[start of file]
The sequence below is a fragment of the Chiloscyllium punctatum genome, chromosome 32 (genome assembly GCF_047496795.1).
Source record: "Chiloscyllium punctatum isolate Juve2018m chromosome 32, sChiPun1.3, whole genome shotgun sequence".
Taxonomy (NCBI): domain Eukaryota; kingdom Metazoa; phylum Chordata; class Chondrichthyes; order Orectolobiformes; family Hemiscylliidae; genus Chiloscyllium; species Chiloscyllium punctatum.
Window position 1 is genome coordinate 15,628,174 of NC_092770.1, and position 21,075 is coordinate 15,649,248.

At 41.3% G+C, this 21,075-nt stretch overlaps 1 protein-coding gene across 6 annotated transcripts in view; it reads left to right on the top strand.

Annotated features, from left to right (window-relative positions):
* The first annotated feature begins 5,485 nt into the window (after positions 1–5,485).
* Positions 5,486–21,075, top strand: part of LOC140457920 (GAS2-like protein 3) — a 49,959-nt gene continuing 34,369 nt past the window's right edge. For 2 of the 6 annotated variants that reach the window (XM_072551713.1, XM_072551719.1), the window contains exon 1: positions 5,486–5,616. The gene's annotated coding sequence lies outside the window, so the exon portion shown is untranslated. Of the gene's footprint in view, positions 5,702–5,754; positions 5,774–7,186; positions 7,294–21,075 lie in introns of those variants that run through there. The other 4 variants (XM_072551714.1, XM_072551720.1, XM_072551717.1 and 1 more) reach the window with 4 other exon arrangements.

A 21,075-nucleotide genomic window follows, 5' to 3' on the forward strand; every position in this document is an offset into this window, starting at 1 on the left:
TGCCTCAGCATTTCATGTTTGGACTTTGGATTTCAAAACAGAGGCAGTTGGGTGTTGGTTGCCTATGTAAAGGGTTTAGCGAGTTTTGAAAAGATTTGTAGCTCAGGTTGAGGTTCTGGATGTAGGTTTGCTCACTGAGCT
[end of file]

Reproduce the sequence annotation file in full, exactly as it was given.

The sequence below is a fragment of the Chiloscyllium punctatum genome, chromosome 32 (genome assembly GCF_047496795.1).
Source record: "Chiloscyllium punctatum isolate Juve2018m chromosome 32, sChiPun1.3, whole genome shotgun sequence".
Taxonomy (NCBI): domain Eukaryota; kingdom Metazoa; phylum Chordata; class Chondrichthyes; order Orectolobiformes; family Hemiscylliidae; genus Chiloscyllium; species Chiloscyllium punctatum.
Window position 1 is genome coordinate 15,628,174 of NC_092770.1, and position 21,075 is coordinate 15,649,248.

At 41.3% G+C, this 21,075-nt stretch overlaps 1 protein-coding gene across 6 annotated transcripts in view; it reads left to right on the top strand.

Annotated features, from left to right (window-relative positions):
* The first annotated feature begins 5,485 nt into the window (after positions 1–5,485).
* Positions 5,486–21,075, top strand: part of LOC140457920 (GAS2-like protein 3) — a 49,959-nt gene continuing 34,369 nt past the window's right edge. For 2 of the 6 annotated variants that reach the window (XM_072551713.1, XM_072551719.1), the window contains exon 1: positions 5,486–5,616. The gene's annotated coding sequence lies outside the window, so the exon portion shown is untranslated. Of the gene's footprint in view, positions 5,702–5,754; positions 5,774–7,186; positions 7,294–21,075 lie in introns of those variants that run through there. The other 4 variants (XM_072551714.1, XM_072551720.1, XM_072551717.1 and 1 more) reach the window with 4 other exon arrangements.

A 21,075-nucleotide genomic window follows, 5' to 3' on the forward strand; every position in this document is an offset into this window, starting at 1 on the left:
TGCCTCAGCATTTCATGTTTGGACTTTGGATTTCAAAACAGAGGCAGTTGGGTGTTGGTTGCCTATGTAAAGGGTTTAGCGAGTTTTGAAAAGATTTGTAGCTCAGGTTGAGGTTCTGGATGTAGGTTTGCTCACTGAGCT